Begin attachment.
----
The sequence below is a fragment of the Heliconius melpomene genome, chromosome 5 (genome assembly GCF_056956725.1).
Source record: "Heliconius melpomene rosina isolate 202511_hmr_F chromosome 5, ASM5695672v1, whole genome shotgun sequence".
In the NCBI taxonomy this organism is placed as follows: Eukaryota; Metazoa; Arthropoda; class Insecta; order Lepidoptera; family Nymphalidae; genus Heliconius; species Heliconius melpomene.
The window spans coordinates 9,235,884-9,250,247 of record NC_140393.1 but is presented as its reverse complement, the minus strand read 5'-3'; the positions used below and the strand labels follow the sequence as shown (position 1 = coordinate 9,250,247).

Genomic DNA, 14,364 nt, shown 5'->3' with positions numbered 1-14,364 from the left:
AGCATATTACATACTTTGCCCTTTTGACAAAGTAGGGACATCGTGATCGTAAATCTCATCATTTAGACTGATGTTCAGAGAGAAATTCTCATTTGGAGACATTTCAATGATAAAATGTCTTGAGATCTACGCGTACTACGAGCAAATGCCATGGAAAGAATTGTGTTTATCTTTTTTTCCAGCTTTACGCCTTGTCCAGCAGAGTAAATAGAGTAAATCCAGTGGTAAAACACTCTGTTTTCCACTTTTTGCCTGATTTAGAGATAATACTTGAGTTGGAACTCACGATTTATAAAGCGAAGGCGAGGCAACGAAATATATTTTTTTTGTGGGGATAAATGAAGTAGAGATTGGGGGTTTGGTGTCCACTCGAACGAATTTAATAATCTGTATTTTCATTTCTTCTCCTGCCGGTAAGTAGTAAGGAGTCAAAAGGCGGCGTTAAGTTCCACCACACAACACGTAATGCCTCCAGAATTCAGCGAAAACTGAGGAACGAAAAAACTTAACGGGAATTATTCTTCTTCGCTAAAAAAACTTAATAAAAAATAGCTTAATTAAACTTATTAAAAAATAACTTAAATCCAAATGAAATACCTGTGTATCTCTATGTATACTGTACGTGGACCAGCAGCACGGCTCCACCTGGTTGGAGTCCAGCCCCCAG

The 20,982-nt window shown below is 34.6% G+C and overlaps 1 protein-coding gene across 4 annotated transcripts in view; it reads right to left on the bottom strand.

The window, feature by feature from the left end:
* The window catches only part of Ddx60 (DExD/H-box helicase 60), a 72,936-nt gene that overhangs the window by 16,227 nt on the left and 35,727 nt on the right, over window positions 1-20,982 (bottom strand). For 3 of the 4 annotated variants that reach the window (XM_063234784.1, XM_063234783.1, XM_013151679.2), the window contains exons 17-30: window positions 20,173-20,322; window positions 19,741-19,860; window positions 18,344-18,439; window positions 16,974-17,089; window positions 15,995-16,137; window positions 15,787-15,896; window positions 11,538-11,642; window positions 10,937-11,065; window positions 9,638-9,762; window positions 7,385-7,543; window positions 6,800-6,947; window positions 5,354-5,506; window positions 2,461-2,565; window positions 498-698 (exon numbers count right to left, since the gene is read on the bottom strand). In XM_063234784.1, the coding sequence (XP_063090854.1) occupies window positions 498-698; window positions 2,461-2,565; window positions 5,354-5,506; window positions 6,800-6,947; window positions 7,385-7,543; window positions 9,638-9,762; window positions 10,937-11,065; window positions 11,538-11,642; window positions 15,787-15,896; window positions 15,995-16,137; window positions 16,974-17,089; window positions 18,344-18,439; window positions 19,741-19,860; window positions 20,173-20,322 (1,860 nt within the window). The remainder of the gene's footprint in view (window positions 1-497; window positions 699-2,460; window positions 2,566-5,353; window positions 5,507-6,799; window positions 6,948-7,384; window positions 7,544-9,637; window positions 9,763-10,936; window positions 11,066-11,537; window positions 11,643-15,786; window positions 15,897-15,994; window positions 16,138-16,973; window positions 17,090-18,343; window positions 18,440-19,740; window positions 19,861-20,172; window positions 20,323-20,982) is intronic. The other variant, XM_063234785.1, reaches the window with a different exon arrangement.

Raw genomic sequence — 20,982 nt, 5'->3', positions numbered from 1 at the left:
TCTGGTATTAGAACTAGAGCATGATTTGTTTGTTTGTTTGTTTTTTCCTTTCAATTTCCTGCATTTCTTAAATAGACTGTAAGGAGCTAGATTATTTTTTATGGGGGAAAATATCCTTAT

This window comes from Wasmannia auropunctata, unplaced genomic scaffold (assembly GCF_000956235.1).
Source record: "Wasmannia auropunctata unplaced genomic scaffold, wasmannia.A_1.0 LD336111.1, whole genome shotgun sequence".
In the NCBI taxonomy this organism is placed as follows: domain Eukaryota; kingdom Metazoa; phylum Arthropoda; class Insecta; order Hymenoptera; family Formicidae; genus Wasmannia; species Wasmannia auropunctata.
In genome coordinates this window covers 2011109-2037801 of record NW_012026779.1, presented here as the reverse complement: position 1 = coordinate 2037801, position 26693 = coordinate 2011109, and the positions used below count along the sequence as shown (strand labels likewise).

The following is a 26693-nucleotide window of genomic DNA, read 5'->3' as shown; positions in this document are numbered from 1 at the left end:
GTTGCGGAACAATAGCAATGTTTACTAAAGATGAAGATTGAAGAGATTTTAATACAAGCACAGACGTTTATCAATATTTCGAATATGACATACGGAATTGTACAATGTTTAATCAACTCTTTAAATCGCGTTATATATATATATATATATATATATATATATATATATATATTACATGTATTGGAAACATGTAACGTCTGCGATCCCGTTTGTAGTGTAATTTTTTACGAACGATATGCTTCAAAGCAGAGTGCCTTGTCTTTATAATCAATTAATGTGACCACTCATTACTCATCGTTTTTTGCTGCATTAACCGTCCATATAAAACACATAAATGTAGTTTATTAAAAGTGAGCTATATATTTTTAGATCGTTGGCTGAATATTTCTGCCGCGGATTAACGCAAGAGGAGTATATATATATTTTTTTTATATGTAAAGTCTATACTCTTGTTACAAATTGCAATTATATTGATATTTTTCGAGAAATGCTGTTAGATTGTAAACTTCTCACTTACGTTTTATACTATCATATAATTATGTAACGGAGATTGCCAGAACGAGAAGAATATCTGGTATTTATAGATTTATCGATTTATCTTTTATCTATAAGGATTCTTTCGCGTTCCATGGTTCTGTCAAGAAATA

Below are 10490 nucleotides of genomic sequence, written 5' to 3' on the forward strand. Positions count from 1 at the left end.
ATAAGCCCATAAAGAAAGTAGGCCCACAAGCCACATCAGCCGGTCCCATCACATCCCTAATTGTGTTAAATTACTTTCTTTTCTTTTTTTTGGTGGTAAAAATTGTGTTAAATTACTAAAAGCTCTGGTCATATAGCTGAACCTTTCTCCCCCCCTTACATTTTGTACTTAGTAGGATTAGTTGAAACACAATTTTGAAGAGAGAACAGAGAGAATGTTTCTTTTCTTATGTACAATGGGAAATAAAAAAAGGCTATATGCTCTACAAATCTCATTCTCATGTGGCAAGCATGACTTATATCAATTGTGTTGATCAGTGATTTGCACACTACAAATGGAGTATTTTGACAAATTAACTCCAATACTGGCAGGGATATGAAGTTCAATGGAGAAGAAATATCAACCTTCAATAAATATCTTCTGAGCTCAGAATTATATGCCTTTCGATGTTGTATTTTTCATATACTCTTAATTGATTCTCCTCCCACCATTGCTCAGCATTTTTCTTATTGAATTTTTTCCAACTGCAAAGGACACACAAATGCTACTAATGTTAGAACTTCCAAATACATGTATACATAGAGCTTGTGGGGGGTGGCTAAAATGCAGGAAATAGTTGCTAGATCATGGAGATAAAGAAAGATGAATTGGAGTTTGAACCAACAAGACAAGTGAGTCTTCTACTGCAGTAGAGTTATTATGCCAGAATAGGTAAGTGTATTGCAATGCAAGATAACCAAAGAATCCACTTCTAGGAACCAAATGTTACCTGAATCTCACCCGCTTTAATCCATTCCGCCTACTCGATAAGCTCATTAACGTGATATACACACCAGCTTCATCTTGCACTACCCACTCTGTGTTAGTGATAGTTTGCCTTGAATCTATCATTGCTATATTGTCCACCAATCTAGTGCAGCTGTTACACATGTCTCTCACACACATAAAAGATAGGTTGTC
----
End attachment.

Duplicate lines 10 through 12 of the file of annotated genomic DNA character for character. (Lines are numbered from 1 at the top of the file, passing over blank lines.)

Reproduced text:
Raw genomic sequence — 20,982 nt, 5'->3', positions numbered from 1 at the left:
TCTGGTATTAGAACTAGAGCATGATTTGTTTGTTTGTTTGTTTTTTCCTTTCAATTTCCTGCATTTCTTAAATAGACTGTAAGGAGCTAGATTATTTTTTATGGGGGAAAATATCCTTAT

This window comes from Wasmannia auropunctata, unplaced genomic scaffold (assembly GCF_000956235.1).